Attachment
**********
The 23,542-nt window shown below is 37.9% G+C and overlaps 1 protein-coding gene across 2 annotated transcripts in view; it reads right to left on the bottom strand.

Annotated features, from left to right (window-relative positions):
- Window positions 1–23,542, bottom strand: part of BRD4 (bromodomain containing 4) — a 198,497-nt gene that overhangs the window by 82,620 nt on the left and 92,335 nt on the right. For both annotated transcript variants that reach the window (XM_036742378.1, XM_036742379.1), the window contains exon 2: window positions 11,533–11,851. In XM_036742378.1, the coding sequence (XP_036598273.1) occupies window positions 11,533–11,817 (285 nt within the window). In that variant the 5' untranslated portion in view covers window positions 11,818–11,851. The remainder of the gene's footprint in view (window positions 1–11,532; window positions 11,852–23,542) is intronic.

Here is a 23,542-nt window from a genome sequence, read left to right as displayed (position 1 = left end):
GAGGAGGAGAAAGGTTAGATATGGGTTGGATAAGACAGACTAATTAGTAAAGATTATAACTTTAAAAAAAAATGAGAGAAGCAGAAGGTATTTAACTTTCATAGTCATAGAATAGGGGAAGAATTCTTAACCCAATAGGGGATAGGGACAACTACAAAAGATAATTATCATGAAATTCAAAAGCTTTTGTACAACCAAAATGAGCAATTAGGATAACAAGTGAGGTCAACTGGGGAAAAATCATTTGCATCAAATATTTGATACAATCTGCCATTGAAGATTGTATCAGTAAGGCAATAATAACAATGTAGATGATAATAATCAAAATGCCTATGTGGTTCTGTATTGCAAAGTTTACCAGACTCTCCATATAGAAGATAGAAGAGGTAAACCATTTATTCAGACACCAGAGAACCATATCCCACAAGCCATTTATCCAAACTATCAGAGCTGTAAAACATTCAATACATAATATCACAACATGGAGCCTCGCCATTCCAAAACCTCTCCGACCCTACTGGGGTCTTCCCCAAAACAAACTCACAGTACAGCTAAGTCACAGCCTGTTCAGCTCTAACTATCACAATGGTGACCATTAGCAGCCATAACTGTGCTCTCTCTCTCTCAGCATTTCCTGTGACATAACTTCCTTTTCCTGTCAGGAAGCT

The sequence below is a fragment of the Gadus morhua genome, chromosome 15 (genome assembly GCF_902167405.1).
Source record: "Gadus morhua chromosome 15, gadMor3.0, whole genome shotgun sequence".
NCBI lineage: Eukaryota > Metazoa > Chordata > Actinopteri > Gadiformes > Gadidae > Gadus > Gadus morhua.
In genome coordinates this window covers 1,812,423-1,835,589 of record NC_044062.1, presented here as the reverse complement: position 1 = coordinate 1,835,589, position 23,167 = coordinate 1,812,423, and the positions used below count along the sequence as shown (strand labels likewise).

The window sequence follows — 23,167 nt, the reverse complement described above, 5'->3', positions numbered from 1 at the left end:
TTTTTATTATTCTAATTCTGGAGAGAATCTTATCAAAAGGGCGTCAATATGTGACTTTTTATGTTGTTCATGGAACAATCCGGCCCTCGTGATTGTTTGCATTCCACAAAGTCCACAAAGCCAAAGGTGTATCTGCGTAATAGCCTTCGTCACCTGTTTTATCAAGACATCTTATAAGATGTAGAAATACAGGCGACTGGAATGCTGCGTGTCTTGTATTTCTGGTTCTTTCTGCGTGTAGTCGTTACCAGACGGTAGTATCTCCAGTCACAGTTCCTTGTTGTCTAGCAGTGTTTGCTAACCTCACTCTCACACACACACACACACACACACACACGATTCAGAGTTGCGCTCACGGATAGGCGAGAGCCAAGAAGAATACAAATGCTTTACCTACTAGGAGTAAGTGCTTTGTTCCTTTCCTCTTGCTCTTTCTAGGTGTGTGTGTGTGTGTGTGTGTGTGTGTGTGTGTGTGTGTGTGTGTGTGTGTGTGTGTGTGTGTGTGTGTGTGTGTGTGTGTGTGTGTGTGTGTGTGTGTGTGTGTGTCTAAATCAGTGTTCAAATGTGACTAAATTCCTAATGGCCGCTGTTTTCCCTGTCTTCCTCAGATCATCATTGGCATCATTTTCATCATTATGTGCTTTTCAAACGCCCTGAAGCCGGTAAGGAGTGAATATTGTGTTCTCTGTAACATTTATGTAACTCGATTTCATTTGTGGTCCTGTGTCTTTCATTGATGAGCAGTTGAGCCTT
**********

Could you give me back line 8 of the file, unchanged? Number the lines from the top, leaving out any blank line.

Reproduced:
NCBI lineage: Eukaryota > Metazoa > Chordata > Actinopteri > Gadiformes > Gadidae > Gadus > Gadus morhua.